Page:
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NEWS: 249 New Orleans Police Could Face Tribunal

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posted on Sep, 27 2005 @ 12:27 PM
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Nearly 15% of the New Orleans Police force may be facing a special tribunal because they left their posts without permission during Hurricane Katrina.
Police Superintendent Eddie Compass plans to assemble a tribunal to hear each case and sort the outright deserters from those with a legitimate reason for not showing up for work.
David Benelli, president of the Police Association, said he believes only a small fraction of the officers will wind up being deserters.

 



www.guardian.co.uk
NEW ORLEANS (AP) - Nearly 250 police officers - roughly 15 percent of the force - could face a special tribunal because they left their posts without permission during Hurricane Katrina and the storm's chaotic aftermath, the police chief said.

Police Superintendent Eddie Compass plans to assemble a tribunal of four of his assistant chiefs to hear each case and sort the outright deserters from those with a legitimate reason for not showing up for work. In all, 249 officers were found to have been absent without permission, he said in an interview published Tuesday in The Times-Picayune.

``We have a penalty schedule for each violation, and when that process takes place, individuals will have the right to appeal the decisions made by the bureau chiefs,'' Compass said adding that ``the final decision and recommendation will be by me as superintendent of police.''


Please visit the link provided for the complete story.


This really makes me think about the two police looters who were caught on MSNBC. I wonder what will become of them?

249 is a large number and I hope they are all Okay. Those who are outright deserters need to be dealt with appropiatly.

Lt. David Benelli has said, "For those who left because of cowardice, they don't need to be here, If you're a deserter and you deserted your post for no other reason than you were scared, then you left the department and I don't see any need for you to come back."

Related News Links:
www.wowt.com
www.leadingthecharge.com



[edit on 27/9/2005 by Umbrax]




posted on Sep, 27 2005 @ 12:49 PM
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This is really going to have to take some precision investigation and witness corroboration...either that or simply a confession....

Under these types of unprecedented situations, a police force is meant to work together as a team....Which required a plan....Something they were short of..

Meeting places, times, shifts, proper equipment, etc....All of these were simply left as "shoot from the hip" type scenarios, where the natural leaders would come forward and the shadows would simply digress back into the dregs....

It's a very complex situation and requires more thought than simply saying, all those who abandoned their posts deserve punishment....That's the wrong approach to this, and I hope they make a concerted effort to distinguish the valuable excuses from those who simple couldn't cut it...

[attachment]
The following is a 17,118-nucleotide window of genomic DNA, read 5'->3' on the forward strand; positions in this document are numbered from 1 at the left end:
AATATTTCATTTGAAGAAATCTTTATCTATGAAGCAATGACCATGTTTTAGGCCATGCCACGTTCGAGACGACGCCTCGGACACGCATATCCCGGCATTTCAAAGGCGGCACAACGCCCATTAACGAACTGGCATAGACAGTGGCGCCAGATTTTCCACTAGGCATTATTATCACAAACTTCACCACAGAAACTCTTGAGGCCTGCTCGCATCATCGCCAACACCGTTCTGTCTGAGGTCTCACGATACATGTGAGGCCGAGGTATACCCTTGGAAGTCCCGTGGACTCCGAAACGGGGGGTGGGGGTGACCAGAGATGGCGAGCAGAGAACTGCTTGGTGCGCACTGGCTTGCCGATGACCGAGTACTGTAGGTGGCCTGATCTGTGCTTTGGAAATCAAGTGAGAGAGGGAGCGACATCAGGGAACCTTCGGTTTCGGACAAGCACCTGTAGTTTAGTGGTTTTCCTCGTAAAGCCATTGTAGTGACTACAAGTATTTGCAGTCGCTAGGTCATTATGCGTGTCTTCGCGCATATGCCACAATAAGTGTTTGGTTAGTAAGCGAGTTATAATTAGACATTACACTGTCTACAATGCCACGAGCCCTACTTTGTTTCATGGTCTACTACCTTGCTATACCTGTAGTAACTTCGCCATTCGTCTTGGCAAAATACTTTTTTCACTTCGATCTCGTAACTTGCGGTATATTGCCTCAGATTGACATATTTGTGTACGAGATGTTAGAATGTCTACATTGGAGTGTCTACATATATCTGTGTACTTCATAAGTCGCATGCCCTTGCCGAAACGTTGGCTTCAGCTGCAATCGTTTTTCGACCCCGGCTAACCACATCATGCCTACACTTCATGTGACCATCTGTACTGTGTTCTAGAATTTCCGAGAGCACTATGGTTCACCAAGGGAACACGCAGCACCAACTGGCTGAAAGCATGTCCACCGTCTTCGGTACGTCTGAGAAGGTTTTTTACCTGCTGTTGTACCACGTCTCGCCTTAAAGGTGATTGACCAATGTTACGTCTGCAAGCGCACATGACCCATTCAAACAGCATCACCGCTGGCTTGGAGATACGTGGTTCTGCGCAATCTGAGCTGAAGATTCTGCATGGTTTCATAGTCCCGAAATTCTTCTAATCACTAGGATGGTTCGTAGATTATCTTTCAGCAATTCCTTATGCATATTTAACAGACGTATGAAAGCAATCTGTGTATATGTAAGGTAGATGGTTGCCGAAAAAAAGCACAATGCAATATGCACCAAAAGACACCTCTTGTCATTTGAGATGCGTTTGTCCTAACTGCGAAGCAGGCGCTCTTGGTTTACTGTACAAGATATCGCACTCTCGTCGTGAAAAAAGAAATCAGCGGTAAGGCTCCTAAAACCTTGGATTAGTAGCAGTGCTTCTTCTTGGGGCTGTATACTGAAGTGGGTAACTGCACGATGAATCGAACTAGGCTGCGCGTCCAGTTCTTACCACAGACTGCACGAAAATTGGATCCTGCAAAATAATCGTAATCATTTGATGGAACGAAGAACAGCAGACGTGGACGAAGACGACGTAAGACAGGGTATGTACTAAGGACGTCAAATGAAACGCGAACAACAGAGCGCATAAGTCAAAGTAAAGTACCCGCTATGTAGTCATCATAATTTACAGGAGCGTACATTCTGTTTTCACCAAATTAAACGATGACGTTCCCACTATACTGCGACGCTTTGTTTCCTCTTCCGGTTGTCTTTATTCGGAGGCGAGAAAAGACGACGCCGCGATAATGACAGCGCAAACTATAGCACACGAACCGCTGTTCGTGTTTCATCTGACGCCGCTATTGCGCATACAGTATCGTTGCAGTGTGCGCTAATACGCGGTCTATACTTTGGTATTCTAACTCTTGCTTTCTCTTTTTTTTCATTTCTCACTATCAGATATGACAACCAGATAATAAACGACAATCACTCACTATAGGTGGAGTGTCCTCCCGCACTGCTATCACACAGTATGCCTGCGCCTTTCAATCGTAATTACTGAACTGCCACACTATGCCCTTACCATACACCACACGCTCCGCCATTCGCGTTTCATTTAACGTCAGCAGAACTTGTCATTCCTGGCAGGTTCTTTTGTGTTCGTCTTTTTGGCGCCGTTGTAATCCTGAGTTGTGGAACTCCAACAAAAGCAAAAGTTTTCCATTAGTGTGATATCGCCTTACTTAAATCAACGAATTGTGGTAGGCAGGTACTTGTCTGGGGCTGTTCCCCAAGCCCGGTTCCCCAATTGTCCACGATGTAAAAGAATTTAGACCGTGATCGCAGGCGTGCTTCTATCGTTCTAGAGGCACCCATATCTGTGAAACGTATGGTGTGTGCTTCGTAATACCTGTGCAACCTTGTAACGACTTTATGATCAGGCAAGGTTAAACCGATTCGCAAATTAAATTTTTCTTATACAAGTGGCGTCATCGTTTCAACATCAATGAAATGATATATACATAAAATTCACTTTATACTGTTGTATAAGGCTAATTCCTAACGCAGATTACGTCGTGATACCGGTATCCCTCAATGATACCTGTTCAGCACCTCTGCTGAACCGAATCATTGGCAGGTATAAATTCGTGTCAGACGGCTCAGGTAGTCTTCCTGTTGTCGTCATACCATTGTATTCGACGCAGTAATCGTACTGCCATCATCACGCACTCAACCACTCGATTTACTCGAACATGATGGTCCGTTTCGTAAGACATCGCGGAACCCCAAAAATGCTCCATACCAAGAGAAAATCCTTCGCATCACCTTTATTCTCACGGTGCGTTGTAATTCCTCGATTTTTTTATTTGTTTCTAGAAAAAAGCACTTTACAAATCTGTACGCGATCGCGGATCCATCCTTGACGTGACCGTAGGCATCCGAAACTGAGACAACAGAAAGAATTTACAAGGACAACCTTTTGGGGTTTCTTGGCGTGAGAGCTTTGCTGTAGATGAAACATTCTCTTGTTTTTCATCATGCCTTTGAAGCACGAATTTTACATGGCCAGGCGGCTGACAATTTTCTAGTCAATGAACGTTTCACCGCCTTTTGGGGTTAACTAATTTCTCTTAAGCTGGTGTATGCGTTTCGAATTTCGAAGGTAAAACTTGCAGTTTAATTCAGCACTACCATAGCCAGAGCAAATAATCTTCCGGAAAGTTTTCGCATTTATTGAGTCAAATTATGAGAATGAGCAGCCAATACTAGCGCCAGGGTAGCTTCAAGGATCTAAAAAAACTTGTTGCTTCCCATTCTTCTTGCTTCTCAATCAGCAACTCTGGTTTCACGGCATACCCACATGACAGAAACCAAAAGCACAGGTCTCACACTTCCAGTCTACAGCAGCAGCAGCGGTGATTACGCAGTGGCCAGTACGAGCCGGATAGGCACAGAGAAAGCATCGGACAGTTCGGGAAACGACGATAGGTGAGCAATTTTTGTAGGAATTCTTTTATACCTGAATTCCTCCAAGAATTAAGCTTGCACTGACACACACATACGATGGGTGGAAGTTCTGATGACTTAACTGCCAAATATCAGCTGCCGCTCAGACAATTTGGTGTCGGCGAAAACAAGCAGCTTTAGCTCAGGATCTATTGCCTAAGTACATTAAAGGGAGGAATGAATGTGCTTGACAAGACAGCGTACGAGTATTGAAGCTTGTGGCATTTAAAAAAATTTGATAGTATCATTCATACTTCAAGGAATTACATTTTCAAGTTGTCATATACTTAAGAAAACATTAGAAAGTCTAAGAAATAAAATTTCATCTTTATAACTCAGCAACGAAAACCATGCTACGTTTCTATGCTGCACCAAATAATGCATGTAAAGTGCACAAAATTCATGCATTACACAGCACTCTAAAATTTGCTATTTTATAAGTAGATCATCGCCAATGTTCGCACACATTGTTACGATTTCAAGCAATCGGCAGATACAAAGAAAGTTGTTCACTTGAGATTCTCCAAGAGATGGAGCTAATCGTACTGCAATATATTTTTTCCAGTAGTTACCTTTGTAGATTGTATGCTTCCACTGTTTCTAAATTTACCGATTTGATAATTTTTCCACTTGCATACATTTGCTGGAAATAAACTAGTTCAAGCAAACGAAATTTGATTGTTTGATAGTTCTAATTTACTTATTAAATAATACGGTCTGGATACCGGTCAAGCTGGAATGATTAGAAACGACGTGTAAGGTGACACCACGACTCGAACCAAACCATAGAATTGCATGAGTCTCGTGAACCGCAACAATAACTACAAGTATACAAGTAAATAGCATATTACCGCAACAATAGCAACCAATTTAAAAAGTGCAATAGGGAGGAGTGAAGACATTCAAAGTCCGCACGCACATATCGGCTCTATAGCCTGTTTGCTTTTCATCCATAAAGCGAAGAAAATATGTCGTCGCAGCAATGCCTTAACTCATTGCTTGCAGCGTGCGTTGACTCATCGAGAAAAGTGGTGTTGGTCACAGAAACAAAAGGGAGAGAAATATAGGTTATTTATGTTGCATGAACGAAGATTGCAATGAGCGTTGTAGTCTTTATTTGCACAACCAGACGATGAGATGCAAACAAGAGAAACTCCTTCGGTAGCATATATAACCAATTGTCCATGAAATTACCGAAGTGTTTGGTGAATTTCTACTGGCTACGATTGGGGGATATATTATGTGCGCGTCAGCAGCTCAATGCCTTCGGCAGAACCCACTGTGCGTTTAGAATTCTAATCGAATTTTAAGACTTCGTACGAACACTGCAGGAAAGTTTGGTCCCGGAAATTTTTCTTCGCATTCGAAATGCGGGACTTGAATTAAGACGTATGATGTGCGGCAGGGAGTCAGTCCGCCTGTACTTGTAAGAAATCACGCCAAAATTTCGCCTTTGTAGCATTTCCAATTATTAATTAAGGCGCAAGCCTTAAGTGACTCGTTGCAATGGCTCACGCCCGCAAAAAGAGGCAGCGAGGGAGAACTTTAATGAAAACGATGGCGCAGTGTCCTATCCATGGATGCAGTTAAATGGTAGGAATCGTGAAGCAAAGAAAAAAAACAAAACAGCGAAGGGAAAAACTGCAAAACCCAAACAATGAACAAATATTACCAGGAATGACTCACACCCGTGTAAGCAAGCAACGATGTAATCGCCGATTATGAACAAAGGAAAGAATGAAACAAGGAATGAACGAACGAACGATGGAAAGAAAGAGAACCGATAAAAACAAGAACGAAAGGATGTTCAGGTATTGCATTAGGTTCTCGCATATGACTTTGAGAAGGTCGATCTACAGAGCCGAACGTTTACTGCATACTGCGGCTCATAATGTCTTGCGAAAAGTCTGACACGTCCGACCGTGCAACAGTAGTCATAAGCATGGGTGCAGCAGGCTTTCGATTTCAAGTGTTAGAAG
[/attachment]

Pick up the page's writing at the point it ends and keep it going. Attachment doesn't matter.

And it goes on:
posted on Sep, 27 2005 @ 01:35 PM
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New Orleans was famous for having one of the most corrupt police deparments in the country.

What do you want to bet that a lot of the ones who were on the take, were also among the ones who deserted when their city needed them most?

Katrina was brutal for the people of New Orleans, but it may yet turn out to be just what the NOPD needed.



posted on Sep, 27 2005 @ 05:48 PM
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originaly posted by xmotex
New Orleans was famous for having one of the most corrupt police deparments in the country.


I just found this editorial from September 3rd



There is an atmosphere of intense hostility and distrust between much of Black New Orleans and the N.O. Police Department. In recent months, officers have been accused of everything from drug running to corruption to theft. In separate incidents, two New Orleans police officers were recently charged with rape (while in uniform), and there have been several high profile police killings of unarmed youth, including the murder of Jenard Thomas, which has inspired ongoing weekly protests for several months.


Before this city is rebuilt, it seems there are some serious issues to look at.



posted on Sep, 27 2005 @ 06:15 PM
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Before these officers are tried and cendemned to a wholesale tarring and feathering, is it not important to first attempt to understand:

How many were stranded?
How many were hurt?
How many broke under adverse conditions, such as seeing their loved ones dead?
How many sought to find and rescue their loved ones?

The 249 may very well be dwindled down to a number that can be considered to be expected.

These individuals are not unfeeling, uncaring robots with like mindset.



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